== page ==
Blair [00:03:26] Well, I’m supposed to get married next year, was supposed to be this year, but you know. And my partner and I have just been having lots of conversations about money. And, you know, he’s very organized with his money and on track to save and is constantly telling me how excited he is. And I have always struggled with managing my money and knowing what to do with it, knowing how to organize it and all that. And you know, I’ve been in private practice for almost four years now, and I’ve just never really known how to do that side of my business, basically run the business side.
Linzy [00:04:09] What made you know that it was worth it to join the course?
Blair [00:04:13] I feel like I remember you talking about just having various tools. I learn very differently, and I’m always worried that it’s going to be pigeonholed, you know, pigeonholed into you have to use this or you have to do that in a specific way. I feel like that stems from my childhood in school of you can only learn this one way where I could get the answer to a question, but I might be doing a little bit differently, and I was always told that was wrong. And so that was just something that really scared me. And then I feel like you maybe mentioned it or I picked up on that, that you had a bunch of different tools and I was like, OK, this is something I feel like will be helpful, and I can organize my money in a way that works for me.
Linzy [00:04:59] Totally. Yeah. And I think like with money stuff, especially, there can really be this narrative that there is a right way, and there’s one way and that way is Quickbooks when it comes to small businesses. And for so many people who have like tried Quickbooks and know like, it’s not for them, or the learning curve is not worth it because Quickbooks also gives us stuff that we don’t really need for our size of business. There can be like this real narrative of like the right way or what the other way people end up taking is, we just don’t do it at all, if that one prescriptive way is not for you. So, yeah, so you found other ways through the course to manage your money. Yes.
Blair [00:05:31] Yes, yes, yes. And that was what I really loved, was all the different tools that you gave. It was like, you can do a spreadsheet, you can do Quickbooks, you can do YNAB, but you could do all these different things. I used Quickbooks, I used Quickbooks for small business. So it’s not a full one, yeah, the self-employed one. And so it was a little bit more condensed. So for me, it wasn’t – you know, it categorized everything. I’m able to send it to my accountant and a link to her, so it really helps all that stuff. So I already had that system and I had a lot of the preliminary systems in place, it was just the organizing, figuring how much to pay myself, figuring how much to put in different accounts and how to set up all that stuff. That was really the ticket for me.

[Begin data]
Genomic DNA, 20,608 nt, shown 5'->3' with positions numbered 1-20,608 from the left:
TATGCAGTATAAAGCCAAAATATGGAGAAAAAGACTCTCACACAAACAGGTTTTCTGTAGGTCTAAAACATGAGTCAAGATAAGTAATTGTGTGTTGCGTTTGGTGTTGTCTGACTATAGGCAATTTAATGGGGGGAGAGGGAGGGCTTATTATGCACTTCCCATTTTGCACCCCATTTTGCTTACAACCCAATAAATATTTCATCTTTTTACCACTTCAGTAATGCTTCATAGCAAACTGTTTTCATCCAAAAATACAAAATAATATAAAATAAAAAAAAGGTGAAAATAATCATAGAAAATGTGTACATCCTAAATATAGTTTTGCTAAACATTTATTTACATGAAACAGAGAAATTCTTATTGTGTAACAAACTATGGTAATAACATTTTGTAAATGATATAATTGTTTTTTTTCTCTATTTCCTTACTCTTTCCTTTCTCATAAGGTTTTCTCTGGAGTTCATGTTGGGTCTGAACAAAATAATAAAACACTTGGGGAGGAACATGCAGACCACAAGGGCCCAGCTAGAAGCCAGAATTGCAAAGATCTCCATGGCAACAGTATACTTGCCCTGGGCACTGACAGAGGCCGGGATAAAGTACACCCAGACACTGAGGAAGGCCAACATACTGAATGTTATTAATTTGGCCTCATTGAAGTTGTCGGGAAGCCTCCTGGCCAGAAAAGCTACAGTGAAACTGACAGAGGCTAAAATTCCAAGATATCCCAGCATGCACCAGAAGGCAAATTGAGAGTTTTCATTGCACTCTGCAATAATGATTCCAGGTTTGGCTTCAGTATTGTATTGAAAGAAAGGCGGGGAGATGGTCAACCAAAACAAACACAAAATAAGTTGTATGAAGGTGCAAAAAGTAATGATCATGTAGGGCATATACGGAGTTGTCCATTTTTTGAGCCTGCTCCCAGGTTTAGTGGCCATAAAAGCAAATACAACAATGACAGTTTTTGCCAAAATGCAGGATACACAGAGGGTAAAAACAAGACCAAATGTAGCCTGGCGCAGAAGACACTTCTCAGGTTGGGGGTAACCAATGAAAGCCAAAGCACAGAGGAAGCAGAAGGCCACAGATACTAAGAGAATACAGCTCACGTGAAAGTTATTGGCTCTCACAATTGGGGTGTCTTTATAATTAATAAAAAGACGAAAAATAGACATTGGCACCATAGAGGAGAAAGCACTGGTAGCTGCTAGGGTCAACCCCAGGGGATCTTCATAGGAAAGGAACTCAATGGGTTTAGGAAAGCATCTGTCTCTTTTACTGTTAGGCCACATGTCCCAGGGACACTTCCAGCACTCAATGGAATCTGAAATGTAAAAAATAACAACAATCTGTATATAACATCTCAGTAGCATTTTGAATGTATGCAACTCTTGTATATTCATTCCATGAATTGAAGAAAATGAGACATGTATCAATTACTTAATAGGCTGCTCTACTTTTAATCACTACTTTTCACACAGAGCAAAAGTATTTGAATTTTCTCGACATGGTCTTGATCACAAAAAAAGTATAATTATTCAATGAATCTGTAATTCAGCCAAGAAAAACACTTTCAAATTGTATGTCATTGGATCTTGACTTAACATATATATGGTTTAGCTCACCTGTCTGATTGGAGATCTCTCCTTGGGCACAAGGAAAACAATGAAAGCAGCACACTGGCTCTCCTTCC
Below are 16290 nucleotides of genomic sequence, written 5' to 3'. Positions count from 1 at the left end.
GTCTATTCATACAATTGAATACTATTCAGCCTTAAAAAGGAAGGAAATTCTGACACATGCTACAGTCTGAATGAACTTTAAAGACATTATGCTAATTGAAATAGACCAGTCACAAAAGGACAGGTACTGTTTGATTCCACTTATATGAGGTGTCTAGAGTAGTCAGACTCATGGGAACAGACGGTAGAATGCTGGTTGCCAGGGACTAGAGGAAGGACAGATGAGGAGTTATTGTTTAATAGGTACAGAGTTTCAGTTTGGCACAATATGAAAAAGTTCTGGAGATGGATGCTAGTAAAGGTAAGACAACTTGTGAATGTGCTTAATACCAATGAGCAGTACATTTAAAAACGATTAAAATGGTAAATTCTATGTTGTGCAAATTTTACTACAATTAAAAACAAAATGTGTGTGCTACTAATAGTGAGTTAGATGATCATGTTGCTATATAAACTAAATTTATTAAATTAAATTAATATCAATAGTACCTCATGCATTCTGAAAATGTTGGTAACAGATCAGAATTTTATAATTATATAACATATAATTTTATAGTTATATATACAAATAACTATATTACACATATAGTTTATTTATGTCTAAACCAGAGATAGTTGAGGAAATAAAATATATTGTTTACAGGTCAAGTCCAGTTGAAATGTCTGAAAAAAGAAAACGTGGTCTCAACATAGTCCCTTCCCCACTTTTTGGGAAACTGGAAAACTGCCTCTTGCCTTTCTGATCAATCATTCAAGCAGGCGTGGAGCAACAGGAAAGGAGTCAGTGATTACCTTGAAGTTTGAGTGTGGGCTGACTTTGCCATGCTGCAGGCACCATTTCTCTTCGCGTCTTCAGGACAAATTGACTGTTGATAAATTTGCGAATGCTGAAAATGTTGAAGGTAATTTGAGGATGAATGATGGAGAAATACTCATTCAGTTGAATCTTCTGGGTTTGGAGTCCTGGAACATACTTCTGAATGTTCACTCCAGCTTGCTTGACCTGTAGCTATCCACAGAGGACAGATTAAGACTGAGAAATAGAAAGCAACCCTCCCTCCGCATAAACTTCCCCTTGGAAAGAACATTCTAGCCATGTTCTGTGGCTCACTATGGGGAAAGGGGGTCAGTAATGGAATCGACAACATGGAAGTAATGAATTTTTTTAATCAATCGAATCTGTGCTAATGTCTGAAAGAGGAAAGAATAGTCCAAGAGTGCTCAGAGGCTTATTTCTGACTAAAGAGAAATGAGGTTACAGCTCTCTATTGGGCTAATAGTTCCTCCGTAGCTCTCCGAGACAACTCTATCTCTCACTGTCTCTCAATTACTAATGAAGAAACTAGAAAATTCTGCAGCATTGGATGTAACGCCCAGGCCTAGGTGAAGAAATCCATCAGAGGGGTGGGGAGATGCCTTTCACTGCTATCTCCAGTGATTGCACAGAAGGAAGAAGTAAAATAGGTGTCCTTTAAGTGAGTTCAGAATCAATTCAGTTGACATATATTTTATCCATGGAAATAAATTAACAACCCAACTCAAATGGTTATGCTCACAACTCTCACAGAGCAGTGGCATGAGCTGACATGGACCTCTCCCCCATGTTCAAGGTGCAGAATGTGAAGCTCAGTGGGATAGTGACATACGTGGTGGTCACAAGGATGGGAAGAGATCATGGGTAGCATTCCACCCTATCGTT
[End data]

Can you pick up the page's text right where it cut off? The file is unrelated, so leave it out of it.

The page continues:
Linzy [00:06:18] Yeah, like you had like one piece of the puzzle and then you fit that into the bigger system through the course. Yeah. And I love, you know, Blair, that you were talking about how like it needs to be customized to you. That’s my approach, and that’s what I teach in the course. Like, you need to make a system that makes sense for your brain, which totally is going to move us into our coaching topic for today, which is about working with your brain, right and the way that your brain works. So today, Blair, you mentioned you want to talk about kind of mindset and managing money as someone with a diagnosis of dyscalculia and continuing to build your confidence as someone. So tell me, tell me about this situation.
Blair [00:06:56] So from the time I was really young, I always struggled with math. It just never clicked with me and I had a math tutor from the time I was in third grade, when my parents finally kind of clicked that I wasn’t just slacking off in math, I really didn’t comprehend it. I had a math tutor from that time, all the way up until I went to take my GRE for grad school. I went back to her. Fortunately, she was still in business, she knew how I learned. And I’ve always avoided stuff with math, it takes me probably five times as long to figure out a math related issue than the average person. I just don’t understand it, and I was tested, and I think it was like sixth grade, I went and had the barrage of psychological testing and they came back and I remember the psychologist being like, Your verbal scores are like off the charts and your math, it’s like polar opposite. Your math is I mean, he was sure he was very blunt, he was like, It’s awful. I was like, Yeah. My mom and I laugh, we’re like, you’re not telling us something we don’t know, it was just a confirmation. And I don’t think it was called dyscalculia at the time, and it’s not called that anymore. The diagnostic VSM, I mean, it’s a math learning disability where it’s like dyslexia for math, where you just mix up your numbers, it’s hard to process the numbers. And I think that was what was my fear around money issues, was messing something up, not getting it right and throwing all of my hard work off, so it just takes me forever to do anything. So that was really the scary thing about diving into this. It was something I knew I needed to do, but I had been avoiding because of not being able to really understand numbers like that.